Should Social Security be Part of Fiscal Talks?

Top Democrats and leading progressives are arguing that Social Security shouldn't be part of negotiations over the fiscal cliff. As Senator Richard Durbin said in a speech on Tuesday:

Social Security doesn't add a penny to the debt and should not be part of any deficit reduction talks. We can and must do what we can to ensure its solvency for another 75 years, but that is another topic for another time.

Likewise, writing in the Huffington Post yesterday, my colleague Bob Kuttner called Social Security (and Medicare) "extraneous" to the fiscal challenges at hand. Moreover, Kuttner writes:

cutting Social Security and Medicare for the sake of an arbitrary and needless budgetary reduction of $4 trillion and as a "solution" to an entirely contrived fiscal crisis is bad policy. It is bad economic policy and worse social policy. And for Democrats, it is dumb politics. If Republicans want to be the ones to attack America's two most valued social programs, Obama should let them go right ahead—until they march off their own fiscal cliff.

There is certainly a logic to the viewpoint that Social Security should be off the table in the fiscal negotiations. Durbin is right that Social Security is not responsible for the deficit and Kuttner is right that Democrats run political risks by turning against popular programs.

But there are at least two reasons for including Social Security in the fiscal talks.

First, it is pretty much inconceivable that any fiscal bargain amid divided government will not include spending cuts of some kind, and cuts to Social Security and Medicare benefits for the affluent, phased in over time, are among the least painful of possible options.

Let me explain. While my own view is that the best solution to deficits is to let all the Bush tax cuts lapse and not cut spending at all, beyond cuts made last fall, nobody is talking about that option. I also like Kuttner's suggestion, which is to just raise taxes on the wealthy—both by rolling back the Bush tax cuts for high earners and taxing capital gains and dividends as regular income. This would raise some $2 trillion, which the Center for Budget and Policy Priorities argues would be enough deficit reduction to stabilize the national debt. CBPP also points out that last year's budget cuts—if fully enacted—will result in $1.7 trillion in deficit reduction.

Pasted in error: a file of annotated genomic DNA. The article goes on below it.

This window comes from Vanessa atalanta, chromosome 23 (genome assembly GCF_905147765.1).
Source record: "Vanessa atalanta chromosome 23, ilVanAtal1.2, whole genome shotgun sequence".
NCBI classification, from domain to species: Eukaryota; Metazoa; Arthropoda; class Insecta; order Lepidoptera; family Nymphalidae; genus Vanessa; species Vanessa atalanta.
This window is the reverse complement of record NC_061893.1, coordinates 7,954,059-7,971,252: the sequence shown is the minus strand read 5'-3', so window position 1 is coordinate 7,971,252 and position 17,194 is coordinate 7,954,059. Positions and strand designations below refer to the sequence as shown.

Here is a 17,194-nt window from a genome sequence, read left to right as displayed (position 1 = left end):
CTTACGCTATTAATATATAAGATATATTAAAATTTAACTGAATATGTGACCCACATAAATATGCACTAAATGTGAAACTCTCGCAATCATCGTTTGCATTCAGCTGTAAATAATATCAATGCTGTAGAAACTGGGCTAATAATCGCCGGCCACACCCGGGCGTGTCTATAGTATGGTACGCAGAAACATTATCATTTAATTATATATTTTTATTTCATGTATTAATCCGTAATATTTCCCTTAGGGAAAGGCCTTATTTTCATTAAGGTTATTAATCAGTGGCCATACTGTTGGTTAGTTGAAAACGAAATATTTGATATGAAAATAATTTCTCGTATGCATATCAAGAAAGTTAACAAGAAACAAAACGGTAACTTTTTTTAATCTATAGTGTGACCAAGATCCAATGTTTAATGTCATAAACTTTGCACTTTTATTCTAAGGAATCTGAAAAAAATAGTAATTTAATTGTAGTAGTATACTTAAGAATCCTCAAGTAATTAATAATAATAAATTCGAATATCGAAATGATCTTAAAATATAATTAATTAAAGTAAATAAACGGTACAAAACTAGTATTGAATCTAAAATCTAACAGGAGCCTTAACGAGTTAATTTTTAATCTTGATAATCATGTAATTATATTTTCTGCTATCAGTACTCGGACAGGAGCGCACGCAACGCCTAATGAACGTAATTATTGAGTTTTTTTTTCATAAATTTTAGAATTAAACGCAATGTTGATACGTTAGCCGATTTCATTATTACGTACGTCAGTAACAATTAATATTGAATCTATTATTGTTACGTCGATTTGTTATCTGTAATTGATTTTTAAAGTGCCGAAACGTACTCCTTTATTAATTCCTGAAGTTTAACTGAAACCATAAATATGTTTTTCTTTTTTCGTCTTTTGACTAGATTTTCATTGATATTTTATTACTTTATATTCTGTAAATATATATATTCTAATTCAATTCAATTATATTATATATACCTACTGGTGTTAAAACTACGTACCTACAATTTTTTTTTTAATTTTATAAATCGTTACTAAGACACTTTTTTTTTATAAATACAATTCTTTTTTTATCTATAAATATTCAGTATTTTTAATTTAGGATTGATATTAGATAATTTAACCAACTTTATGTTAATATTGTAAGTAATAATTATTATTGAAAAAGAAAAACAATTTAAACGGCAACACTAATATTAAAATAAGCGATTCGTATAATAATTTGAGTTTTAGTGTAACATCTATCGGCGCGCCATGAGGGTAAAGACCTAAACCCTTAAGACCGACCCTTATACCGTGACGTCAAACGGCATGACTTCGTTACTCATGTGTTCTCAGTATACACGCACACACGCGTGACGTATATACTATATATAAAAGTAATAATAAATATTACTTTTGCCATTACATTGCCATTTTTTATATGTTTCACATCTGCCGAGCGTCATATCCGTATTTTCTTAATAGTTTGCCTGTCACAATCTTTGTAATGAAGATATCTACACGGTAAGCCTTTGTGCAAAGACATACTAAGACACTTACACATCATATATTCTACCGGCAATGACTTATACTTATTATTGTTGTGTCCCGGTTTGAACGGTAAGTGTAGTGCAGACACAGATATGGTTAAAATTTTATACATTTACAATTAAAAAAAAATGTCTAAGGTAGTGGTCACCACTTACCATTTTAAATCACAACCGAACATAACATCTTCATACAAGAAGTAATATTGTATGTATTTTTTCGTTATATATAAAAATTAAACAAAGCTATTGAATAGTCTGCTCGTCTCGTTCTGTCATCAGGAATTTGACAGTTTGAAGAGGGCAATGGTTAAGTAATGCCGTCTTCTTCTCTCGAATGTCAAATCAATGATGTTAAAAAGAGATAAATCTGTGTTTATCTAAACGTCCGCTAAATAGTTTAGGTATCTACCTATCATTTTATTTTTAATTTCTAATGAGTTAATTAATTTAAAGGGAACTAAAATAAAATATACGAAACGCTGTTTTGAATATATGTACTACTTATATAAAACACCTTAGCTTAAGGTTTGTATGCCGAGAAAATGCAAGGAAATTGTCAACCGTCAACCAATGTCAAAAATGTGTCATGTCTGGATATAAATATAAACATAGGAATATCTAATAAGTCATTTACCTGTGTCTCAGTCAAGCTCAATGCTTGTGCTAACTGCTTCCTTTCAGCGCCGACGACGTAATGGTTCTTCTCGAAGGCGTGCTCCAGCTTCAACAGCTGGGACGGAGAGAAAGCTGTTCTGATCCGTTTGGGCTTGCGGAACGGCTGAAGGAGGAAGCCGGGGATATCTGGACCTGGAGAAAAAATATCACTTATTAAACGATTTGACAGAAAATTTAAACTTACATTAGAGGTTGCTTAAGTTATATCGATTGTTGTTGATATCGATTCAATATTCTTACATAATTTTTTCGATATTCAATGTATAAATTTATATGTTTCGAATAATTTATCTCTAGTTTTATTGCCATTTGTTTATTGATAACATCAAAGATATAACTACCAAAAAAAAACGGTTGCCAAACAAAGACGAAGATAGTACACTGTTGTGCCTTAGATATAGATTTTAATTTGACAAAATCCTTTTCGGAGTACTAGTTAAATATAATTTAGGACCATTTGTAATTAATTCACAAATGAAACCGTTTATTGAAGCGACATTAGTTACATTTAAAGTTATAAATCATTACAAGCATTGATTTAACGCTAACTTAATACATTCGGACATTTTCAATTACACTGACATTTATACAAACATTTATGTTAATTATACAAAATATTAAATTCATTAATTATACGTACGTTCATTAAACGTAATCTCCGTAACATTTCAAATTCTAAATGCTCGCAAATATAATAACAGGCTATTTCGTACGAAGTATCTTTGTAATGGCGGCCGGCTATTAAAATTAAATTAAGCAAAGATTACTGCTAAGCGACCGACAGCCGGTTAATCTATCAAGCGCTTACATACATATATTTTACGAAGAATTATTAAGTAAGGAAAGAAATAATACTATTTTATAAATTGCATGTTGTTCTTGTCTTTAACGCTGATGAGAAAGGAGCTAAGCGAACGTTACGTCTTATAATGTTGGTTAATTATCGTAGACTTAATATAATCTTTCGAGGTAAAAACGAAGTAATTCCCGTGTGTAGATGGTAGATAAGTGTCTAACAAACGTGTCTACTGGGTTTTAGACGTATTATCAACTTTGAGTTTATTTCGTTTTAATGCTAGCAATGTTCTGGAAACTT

So one could certainly say that already enacted cuts, along with tax hikes on the rich, are plenty of deficit reduction for the moment. But as a matter of politics, that will never fly, and most Democrats —including liberals like Durbin—concede that some additional spending cuts must happen. Earlier this month, for example, a group of liberal Senators signed a letter to Obama demanding that any fiscal deal be split evenly between revenue increases and spending cuts.

The question, then, is what kinds of cuts can progressives best live with? Further defense cuts, for sure. The Project on Defense Alternative makes a strong case for deeper cuts and a smaller military. But that would be a hard sell right this moment given the pushback to Pentagon cuts already enacted into law by sequestration. Progressives need to circle back to defense another time.

As for non-security domestic discretionary spending, progressive advocates are already freaking out about the deep cuts in this category enacted by sequestration—cuts that are likely to hit every part of government from the national parks to the Securities and Exchange Commission. Are there further domestic cuts that progressives could live with? Probably. But we're not talking big money.

That leaves the big entitlement programs. But no progressive should be willing to go along with cuts to Medicaid, food stamps, CHIP, or other entitlements that mainly benefit the poor. And the only entitlement spending that goes to the affluent are benefits paid out by Social Security and Medicare. Kuttner says that the Social Security payroll tax should be raised, and he is right. But such additional revenue won't satisfy the political demands for significant spending cuts.

The beauty of cutting Social Security and Medicare benefits for the affluent is that Democrats can make higher earners pick up nearly all the tab for deficit reduction—first through tax hikes and then through benefits cuts that would hit pretty much the same people. Also, such cuts could be phased in slowly, avoiding undermining the fragile recovery.

A second reason to put Social Security on the table is that while the program is not in crisis, it does have problems that do need to be dealt with eventually. As the Center for Budget and Policy Priorities said not long ago, policymakers:

ought to act soon to put the program on a sound footing for the long run. Although the date when the program can no longer pay full benefits is still more than two decades away, prompt action would permit changes that are gradual rather than sudden, and allow people to plan their work, savings, and retirement with greater certainty.

Now is as good as time as any to make adjustments.

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